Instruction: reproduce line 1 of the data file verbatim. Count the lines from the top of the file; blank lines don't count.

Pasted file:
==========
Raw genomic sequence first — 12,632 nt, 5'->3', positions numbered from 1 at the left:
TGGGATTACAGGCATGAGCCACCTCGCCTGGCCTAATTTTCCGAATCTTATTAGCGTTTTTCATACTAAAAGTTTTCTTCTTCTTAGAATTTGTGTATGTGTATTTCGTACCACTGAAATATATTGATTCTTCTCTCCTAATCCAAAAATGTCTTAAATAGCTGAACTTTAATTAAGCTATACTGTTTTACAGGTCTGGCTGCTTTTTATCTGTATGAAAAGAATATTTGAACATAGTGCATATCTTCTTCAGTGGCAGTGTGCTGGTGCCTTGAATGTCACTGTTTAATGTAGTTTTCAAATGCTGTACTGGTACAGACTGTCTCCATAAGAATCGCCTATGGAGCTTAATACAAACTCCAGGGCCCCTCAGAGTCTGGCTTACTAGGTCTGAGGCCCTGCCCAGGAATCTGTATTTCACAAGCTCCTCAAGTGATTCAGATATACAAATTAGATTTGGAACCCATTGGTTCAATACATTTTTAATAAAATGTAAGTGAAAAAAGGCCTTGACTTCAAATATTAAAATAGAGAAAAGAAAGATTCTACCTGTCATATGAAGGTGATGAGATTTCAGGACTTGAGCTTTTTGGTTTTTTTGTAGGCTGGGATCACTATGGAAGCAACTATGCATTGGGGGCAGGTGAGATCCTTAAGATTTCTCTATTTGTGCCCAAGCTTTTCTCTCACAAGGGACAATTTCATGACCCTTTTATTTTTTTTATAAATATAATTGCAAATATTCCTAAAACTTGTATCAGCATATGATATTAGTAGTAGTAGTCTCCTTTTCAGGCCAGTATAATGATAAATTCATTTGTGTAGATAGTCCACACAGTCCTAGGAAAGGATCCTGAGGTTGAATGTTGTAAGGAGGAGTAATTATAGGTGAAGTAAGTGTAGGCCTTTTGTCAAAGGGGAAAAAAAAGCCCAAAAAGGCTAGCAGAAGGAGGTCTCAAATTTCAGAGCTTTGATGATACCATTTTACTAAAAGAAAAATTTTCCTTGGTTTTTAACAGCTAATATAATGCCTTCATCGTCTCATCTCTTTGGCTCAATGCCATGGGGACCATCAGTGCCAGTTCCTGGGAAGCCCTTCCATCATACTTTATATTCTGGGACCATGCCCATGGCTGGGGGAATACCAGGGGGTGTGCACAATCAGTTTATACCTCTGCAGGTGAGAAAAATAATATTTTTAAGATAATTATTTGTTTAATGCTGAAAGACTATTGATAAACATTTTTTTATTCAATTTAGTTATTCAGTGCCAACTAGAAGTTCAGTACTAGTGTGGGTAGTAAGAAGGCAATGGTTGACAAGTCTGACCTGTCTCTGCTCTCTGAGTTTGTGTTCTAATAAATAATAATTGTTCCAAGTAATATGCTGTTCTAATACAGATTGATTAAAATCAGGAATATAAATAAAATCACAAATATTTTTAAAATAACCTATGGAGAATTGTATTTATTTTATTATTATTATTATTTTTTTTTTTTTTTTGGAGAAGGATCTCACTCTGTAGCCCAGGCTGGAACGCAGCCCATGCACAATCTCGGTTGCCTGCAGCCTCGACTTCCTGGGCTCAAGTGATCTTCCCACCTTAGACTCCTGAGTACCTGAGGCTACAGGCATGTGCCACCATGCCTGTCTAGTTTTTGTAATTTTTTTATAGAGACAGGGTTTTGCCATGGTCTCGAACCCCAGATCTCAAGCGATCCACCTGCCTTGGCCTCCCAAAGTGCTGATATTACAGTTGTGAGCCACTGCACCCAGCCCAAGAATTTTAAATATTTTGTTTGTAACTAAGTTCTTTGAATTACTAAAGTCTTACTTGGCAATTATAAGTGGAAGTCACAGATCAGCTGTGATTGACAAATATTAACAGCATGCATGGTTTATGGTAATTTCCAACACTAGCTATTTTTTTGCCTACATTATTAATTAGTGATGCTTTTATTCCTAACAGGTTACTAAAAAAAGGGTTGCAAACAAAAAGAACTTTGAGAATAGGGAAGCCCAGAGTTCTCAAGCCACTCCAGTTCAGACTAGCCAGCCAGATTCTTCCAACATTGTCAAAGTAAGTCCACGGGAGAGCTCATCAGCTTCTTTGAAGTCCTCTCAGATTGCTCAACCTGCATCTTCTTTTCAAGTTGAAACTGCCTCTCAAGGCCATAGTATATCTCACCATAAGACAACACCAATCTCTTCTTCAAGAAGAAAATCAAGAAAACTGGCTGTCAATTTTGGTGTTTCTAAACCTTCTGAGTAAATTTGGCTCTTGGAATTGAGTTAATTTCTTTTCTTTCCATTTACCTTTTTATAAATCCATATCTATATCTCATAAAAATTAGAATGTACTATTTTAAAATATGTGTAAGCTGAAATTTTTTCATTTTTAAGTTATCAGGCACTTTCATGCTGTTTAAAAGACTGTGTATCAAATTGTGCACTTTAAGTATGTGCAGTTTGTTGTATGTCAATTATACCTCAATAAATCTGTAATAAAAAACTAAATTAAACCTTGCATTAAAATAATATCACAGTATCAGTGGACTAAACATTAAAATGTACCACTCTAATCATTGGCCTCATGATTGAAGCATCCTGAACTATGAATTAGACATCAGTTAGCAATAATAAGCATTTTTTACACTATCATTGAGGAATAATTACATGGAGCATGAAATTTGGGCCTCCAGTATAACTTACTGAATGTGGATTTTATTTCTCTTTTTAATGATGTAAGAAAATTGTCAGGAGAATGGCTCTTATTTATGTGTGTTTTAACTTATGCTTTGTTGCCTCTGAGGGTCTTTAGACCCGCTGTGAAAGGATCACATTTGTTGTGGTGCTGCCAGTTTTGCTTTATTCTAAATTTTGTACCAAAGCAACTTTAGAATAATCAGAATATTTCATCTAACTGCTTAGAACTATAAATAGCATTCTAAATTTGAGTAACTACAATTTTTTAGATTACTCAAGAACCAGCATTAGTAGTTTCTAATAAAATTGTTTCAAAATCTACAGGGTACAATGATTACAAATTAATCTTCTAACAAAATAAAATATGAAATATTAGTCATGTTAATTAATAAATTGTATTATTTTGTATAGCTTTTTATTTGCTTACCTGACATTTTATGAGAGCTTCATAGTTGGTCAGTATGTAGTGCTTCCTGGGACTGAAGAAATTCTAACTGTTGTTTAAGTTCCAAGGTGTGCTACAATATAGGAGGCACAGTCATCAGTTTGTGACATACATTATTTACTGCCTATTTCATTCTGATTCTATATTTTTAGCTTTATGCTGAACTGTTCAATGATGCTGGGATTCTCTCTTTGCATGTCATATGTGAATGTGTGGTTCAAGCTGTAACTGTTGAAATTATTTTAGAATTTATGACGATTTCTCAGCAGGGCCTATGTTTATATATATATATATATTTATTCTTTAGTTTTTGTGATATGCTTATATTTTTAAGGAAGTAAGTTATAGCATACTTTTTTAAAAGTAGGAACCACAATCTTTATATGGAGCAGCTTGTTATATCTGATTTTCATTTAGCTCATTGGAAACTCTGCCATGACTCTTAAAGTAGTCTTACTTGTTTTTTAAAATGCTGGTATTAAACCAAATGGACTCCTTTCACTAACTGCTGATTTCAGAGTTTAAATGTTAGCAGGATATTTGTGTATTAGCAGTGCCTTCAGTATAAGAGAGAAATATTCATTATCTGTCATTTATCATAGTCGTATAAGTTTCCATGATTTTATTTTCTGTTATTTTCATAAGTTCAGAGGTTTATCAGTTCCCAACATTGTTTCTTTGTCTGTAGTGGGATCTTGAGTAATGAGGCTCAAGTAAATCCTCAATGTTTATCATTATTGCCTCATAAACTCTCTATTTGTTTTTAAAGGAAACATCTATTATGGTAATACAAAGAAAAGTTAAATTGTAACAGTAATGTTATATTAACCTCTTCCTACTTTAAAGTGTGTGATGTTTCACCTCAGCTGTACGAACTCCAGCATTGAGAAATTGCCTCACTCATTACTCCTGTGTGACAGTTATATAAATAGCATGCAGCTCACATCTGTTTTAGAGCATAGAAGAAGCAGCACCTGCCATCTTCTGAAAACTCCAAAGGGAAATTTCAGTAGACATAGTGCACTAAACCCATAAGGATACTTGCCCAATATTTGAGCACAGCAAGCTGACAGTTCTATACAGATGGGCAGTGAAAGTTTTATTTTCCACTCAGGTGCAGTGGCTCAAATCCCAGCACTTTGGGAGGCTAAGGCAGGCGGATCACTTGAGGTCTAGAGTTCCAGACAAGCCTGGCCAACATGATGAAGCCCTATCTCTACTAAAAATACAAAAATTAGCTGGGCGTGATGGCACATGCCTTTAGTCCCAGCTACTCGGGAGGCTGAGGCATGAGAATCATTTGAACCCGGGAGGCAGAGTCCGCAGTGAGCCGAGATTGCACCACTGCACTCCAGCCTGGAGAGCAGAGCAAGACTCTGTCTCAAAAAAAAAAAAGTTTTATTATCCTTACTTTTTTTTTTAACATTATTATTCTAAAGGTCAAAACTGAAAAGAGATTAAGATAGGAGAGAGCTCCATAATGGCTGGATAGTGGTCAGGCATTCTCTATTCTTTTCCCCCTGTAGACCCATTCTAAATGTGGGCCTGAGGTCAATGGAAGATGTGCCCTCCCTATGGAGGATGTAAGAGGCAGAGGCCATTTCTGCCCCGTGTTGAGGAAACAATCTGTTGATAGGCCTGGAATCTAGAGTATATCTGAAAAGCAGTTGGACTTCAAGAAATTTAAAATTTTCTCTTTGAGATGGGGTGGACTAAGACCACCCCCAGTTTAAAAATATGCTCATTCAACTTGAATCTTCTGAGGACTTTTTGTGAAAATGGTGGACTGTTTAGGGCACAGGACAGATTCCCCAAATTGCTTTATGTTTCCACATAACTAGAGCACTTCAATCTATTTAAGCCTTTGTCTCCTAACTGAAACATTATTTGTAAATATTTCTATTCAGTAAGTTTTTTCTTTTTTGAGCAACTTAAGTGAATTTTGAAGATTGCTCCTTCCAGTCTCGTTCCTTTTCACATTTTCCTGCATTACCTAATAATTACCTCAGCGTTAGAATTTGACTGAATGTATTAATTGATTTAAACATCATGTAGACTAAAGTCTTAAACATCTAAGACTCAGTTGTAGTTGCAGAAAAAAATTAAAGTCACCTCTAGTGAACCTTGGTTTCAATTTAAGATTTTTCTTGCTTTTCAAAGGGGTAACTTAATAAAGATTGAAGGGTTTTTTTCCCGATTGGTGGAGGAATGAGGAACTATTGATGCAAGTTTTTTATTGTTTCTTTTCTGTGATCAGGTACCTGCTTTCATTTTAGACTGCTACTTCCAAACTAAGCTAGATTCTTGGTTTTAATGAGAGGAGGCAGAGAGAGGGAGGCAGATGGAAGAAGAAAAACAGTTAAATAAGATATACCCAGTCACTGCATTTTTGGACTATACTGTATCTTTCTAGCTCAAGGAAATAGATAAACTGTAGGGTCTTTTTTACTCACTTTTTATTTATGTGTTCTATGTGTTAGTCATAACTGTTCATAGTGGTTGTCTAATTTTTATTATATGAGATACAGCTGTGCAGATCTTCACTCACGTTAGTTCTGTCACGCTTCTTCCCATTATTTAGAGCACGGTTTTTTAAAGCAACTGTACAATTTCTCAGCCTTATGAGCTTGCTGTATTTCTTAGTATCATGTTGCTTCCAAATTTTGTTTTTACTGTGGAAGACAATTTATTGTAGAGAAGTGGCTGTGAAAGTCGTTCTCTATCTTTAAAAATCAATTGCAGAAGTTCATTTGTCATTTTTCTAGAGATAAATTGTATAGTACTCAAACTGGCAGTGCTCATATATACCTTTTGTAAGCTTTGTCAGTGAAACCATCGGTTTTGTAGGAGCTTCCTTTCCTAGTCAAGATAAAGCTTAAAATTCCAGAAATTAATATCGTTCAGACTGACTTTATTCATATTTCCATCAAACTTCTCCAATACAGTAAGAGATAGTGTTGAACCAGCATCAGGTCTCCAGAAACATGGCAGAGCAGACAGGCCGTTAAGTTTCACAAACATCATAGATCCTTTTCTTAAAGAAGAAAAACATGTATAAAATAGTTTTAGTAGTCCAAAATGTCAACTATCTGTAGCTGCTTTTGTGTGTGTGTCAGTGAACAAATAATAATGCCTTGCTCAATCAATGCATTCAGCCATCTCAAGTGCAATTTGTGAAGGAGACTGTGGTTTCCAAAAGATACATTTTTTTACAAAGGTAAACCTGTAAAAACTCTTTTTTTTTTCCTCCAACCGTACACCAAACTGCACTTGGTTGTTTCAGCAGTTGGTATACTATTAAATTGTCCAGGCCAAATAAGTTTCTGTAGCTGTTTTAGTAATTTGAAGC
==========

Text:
Raw genomic sequence first — 12,632 nt, 5'->3', positions numbered from 1 at the left: